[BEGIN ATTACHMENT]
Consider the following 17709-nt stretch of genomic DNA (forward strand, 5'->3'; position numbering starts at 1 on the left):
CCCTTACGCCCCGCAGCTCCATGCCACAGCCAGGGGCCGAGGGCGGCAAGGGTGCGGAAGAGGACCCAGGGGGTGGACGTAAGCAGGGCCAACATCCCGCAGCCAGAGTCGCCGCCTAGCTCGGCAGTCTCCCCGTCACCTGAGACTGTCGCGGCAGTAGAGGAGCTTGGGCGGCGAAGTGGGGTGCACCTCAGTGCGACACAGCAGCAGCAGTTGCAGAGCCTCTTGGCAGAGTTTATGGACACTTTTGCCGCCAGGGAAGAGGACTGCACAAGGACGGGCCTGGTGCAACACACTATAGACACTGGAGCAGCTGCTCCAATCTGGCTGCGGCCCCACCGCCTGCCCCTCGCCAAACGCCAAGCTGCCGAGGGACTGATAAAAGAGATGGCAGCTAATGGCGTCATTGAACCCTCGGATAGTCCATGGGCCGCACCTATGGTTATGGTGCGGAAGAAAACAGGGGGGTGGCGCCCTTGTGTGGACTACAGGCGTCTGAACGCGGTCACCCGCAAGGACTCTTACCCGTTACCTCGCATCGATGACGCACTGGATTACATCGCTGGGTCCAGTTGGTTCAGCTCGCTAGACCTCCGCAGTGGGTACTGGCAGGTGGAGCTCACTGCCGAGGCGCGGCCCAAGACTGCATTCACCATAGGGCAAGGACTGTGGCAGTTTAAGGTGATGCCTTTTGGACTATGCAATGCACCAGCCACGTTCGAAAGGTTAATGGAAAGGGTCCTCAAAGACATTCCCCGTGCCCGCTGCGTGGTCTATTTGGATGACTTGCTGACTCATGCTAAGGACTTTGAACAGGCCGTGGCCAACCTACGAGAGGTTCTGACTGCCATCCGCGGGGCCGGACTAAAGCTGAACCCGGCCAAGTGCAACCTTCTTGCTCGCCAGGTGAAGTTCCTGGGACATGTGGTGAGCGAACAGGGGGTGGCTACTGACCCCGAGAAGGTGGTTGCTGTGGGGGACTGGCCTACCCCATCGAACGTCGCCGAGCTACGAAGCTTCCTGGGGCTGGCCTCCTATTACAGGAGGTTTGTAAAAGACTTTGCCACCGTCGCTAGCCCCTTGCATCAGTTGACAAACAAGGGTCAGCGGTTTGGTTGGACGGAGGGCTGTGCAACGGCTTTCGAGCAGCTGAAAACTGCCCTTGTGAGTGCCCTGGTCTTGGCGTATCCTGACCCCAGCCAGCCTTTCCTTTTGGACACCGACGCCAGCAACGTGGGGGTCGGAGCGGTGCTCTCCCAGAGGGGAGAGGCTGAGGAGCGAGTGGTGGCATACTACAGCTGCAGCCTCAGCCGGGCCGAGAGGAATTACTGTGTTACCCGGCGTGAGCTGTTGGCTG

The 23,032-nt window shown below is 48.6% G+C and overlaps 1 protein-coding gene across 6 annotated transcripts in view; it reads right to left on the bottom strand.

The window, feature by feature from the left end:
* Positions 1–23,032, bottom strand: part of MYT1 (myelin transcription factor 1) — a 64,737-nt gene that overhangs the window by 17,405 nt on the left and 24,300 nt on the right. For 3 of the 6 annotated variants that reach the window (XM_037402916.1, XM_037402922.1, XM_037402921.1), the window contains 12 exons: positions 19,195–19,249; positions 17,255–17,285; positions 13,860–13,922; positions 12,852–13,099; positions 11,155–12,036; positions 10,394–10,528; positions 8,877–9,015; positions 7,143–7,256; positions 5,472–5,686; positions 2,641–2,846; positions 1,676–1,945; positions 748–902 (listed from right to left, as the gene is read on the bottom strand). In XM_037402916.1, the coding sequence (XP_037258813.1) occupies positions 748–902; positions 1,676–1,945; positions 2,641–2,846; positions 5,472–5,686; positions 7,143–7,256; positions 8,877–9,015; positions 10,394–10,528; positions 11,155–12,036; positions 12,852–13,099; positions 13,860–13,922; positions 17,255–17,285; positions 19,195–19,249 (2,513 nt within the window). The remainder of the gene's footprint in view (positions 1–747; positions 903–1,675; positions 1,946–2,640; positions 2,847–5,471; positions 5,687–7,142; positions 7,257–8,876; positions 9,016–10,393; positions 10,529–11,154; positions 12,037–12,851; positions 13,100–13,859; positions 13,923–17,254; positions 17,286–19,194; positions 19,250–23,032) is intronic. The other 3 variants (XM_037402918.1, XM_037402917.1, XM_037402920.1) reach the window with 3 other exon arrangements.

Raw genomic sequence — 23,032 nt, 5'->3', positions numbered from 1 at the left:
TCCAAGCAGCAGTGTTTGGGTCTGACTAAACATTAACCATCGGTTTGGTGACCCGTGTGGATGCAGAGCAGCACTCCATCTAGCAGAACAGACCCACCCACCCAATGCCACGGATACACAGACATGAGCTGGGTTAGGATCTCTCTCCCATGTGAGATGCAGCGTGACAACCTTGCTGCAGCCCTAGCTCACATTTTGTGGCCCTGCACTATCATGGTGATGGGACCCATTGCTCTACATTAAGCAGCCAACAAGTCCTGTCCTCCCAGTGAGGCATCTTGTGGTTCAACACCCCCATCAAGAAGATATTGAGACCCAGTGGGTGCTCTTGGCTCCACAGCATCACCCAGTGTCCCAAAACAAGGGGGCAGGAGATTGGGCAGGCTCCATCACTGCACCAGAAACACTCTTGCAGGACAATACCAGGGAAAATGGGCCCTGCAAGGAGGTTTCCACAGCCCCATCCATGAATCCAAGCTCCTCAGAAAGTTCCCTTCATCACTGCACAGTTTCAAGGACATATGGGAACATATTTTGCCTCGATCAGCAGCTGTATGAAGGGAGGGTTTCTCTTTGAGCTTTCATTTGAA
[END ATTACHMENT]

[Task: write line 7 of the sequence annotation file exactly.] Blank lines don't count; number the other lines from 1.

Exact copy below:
TCCAAGCAGCAGTGTTTGGGTCTGACTAAACATTAACCATCGGTTTGGTGACCCGTGTGGATGCAGAGCAGCACTCCATCTAGCAGAACAGACCCACCCACCCAATGCCACGGATACACAGACATGAGCTGGGTTAGGATCTCTCTCCCATGTGAGATGCAGCGTGACAACCTTGCTGCAGCCCTAGCTCACATTTTGTGGCCCTGCACTATCATGGTGATGGGACCCATTGCTCTACATTAAGCAGCCAACAAGTCCTGTCCTCCCAGTGAGGCATCTTGTGGTTCAACACCCCCATCAAGAAGATATTGAGACCCAGTGGGTGCTCTTGGCTCCACAGCATCACCCAGTGTCCCAAAACAAGGGGGCAGGAGATTGGGCAGGCTCCATCACTGCACCAGAAACACTCTTGCAGGACAATACCAGGGAAAATGGGCCCTGCAAGGAGGTTTCCACAGCCCCATCCATGAATCCAAGCTCCTCAGAAAGTTCCCTTCATCACTGCACAGTTTCAAGGACATATGGGAACATATTTTGCCTCGATCAGCAGCTGTATGAAGGGAGGGTTTCTCTTTGAGCTTTCATTTGAA